Search engine giant Google has agreed to buy web advertising network Doubleclick in a $3.1bn (£1.6bn) deal.
The deal comes just six months after Google snapped up YouTube
The cash buyout, the biggest in Google's history, will allow the company to tighten its grip on the advertising market.
Doubleclick helps link up advertising agencies, marketers and web site publishers hoping to put ads online.
In recent years, Google has been expanding into print, radio, video, mobile and TV ad markets.
News of the deal comes just six months after Google paid $1.65bn for video sharing website YouTube.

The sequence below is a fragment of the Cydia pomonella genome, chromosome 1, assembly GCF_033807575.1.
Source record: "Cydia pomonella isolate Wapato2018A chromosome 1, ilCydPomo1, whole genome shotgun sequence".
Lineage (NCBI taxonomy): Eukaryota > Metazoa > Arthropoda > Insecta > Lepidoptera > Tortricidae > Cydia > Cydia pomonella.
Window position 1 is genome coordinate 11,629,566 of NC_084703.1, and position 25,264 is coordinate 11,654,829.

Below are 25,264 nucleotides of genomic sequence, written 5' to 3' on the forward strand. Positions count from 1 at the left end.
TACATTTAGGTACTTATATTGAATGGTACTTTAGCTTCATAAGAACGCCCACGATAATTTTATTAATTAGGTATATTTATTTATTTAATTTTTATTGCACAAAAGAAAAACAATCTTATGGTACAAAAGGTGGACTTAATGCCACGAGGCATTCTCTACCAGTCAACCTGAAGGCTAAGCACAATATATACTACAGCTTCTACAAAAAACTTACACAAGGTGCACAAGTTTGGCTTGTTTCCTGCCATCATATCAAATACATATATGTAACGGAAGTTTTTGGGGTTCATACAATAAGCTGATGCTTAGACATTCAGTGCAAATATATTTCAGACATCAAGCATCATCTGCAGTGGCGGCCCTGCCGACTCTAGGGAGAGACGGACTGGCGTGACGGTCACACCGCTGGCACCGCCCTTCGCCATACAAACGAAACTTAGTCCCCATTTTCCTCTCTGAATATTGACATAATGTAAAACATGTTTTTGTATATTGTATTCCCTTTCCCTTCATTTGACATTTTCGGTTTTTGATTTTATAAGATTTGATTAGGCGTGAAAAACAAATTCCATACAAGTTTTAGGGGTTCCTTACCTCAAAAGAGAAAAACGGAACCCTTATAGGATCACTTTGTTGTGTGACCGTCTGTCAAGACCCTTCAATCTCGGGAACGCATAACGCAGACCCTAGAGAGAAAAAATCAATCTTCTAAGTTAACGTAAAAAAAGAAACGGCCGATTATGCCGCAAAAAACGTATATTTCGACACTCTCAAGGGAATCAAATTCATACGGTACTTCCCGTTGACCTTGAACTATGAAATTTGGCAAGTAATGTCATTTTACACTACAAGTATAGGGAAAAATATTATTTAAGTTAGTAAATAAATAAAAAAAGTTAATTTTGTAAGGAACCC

"It has been our vision to make internet advertising better - less intrusive, more effective, and more useful," said Google co-founder and president Sergey Brin.
"Together with Doubleclick, Google will make the internet more efficient for end users, advertisers, and publishers."
According to reports, Google was not the only company hoping to take over Doubleclick.
Microsoft, Yahoo and Time Warner were all said to be considering bids for the firm.
New York-based Doubleclick has been majority-owned by private equity firm Hellman & Friedman since 2005, when the group paid $1.1bn for its stake.
JMI Management is a co-investor in the company, which has more than 1,500 corporate clients.
The boards of both companies have approved the takeover, which is expected to be completed by the end of the year.